I think I've finally found something to replace some of that lost feeling I was experiencing when I left my job. I've opened an Etsy store and I'm making items for babies and kids like hats and crocheted stuffed animals. I hope to expand to things for grown-ups too (hats, bags, scarfs) as well as home items and eventually pet stuff. I started out mainly crocheting, but I'm becoming more and more interested in sewing so hopefully I'll be able to expand my skills in that area. It's just a small side venture, and I really don't expect to make a living at it any time soon, but it's giving me something to focus on that's mine and that feels good. I have a little business of my own---a place to put my energies and use my creativity. I've missed that since I started the stay at home gig.

Friday, April 16, 2010

Out of sight, out of mind....

I realized today it has been four months since I've updated this blog. I think what happens is while Robby is doing well I try really hard not to think about JRA aside from dosing meds and keeping rheumy appointments. And he is doing well....really, really well! We are still charging along with SED rates of 1 or 2 each month. His iron levels are back to normal. He looks and acts healthy. Swim lessons are going great. He's all set to start preschool in the early fall. We are seeing the light at the end of the Prednisone tunnel (down to 1 ml and hopefully one more clean lab report will mean we are finished). Everything is great. I hope we can stay here for awhile. It's a nice place to be.

While he's doing well and I don't have to obsess about JRA every day, I think I still need to keep it in my mind. I feel like my job now is to help other parents in my situation. We have the Arthritis Walk coming up on May 2nd. I'm not making a team and fundraising for this one, but my husband and I will both sign up and walk in the event. Lately I've had a somewhat unique opportunity to help another mom who is where I was just over a year ago. I participate in an online forum for parents and have information about Robby's illness in my signature that follows all of my posts to this forum. I got a private message a few weeks ago from a mom with a two year old boy who is going through the diagnosis process right now and she wanted to know if she could ask me some questions. It was nice to be able to share what the process was like to get to Robby's diagnosis and to be able to answer the various questions she had. It sounds like they are dealing with Systemic Onset, but it's too soon yet to say for sure. She's supposed to keep me updated and I look forward to being a tiny part of her support system if it's needed.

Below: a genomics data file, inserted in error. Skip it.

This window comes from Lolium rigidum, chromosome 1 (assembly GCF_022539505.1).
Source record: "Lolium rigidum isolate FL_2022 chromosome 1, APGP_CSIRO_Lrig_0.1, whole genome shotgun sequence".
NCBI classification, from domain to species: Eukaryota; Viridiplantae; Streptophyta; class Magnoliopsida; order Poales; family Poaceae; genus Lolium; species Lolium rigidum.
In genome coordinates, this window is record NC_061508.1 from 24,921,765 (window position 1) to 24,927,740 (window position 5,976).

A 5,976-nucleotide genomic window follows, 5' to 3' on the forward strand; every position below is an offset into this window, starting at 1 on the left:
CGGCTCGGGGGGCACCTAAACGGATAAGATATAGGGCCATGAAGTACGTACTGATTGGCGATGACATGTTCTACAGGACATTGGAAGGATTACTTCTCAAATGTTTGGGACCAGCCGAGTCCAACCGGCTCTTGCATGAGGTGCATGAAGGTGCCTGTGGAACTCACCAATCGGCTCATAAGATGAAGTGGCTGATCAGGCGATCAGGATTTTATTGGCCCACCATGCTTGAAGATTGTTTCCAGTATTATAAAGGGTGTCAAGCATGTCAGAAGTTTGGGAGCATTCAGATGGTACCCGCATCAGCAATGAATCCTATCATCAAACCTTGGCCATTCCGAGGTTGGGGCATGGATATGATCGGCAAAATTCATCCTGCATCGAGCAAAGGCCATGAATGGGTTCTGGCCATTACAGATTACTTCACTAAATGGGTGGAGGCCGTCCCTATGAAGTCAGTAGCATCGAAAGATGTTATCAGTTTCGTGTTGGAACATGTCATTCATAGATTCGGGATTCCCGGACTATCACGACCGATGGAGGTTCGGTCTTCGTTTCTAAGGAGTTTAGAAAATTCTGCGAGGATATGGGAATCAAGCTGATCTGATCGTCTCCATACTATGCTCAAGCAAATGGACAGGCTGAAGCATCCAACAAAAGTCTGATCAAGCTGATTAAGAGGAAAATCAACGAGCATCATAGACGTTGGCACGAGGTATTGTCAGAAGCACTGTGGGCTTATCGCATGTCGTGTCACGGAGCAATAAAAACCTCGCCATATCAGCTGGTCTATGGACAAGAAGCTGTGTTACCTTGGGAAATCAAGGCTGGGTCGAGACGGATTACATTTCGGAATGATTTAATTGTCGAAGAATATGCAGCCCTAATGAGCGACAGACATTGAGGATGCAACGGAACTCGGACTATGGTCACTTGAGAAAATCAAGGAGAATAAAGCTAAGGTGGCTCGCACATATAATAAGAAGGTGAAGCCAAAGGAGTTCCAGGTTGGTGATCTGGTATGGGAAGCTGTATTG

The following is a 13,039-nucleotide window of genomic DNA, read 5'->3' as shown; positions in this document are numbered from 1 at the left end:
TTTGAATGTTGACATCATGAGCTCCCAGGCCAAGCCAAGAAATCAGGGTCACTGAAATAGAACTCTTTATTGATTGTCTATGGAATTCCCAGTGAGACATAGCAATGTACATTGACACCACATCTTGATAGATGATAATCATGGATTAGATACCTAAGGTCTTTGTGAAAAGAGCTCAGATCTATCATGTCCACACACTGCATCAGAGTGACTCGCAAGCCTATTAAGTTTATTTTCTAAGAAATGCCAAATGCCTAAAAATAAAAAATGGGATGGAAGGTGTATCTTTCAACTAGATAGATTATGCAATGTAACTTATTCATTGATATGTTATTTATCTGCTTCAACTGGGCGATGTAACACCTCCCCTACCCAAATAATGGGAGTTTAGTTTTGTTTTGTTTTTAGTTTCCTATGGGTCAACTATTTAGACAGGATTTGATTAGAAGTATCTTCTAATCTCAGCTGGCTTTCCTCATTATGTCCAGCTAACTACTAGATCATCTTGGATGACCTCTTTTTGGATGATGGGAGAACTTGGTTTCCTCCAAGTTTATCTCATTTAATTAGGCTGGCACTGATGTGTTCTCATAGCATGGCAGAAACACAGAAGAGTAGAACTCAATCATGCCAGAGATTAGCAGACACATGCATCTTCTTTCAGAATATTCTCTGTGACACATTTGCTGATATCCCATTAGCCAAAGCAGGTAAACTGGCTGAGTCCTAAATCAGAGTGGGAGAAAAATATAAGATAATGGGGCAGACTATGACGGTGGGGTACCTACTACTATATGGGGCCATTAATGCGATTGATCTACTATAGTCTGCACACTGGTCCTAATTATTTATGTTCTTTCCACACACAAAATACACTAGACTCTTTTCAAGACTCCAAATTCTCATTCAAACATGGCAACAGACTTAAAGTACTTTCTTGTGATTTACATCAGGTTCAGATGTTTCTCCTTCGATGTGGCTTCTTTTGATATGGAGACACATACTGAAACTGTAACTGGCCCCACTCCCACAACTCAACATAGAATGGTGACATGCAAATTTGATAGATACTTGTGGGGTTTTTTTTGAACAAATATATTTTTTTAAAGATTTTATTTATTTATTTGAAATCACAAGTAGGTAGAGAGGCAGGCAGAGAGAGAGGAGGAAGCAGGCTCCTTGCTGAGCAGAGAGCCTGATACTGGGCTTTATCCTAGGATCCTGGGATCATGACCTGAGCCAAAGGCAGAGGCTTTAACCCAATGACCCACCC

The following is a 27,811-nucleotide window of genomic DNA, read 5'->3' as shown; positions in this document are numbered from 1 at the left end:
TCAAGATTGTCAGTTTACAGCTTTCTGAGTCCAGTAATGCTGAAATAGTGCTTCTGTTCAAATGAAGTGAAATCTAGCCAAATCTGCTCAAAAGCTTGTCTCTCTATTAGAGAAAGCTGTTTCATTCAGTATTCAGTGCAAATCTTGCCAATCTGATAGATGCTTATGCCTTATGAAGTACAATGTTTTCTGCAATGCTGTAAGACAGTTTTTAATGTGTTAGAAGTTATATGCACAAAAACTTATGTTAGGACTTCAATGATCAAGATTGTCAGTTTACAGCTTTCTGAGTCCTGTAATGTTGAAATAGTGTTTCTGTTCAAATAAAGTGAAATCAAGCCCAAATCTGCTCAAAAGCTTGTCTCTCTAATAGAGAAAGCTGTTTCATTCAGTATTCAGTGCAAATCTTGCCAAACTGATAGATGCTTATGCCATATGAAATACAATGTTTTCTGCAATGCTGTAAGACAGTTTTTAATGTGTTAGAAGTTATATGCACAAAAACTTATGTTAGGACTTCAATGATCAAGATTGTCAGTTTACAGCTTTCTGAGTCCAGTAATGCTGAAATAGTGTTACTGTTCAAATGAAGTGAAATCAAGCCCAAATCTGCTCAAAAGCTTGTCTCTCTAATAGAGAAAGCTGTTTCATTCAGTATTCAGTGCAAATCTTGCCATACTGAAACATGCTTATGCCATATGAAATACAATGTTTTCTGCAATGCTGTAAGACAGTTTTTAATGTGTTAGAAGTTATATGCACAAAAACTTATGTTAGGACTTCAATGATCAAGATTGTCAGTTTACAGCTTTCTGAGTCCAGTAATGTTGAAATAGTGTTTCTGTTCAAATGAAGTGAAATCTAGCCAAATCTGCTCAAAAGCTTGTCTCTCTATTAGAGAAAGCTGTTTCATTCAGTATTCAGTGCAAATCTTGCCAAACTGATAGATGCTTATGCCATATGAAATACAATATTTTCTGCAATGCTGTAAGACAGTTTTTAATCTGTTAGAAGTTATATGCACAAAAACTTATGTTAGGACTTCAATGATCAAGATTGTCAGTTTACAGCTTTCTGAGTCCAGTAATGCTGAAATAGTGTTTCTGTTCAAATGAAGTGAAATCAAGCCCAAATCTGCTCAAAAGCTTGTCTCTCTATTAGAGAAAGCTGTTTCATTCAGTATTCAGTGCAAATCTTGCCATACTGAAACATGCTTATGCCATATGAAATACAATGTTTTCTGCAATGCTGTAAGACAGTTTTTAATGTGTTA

It amazes me that there are 300,000 kids in the U.S. with JRA, yet when I tell people that Robby has arthritis they are amazed. I always hear two things: 1) I didn't know kids even got arthritis. 2) How did you know that was what was wrong with him? I usually tell a pretty condensed version of our diagnosis story and that seems to do the trick. I wonder what it will take for people to become aware of what our kids go through every day? I guess it's just a matter of talking about it and keeping it out there.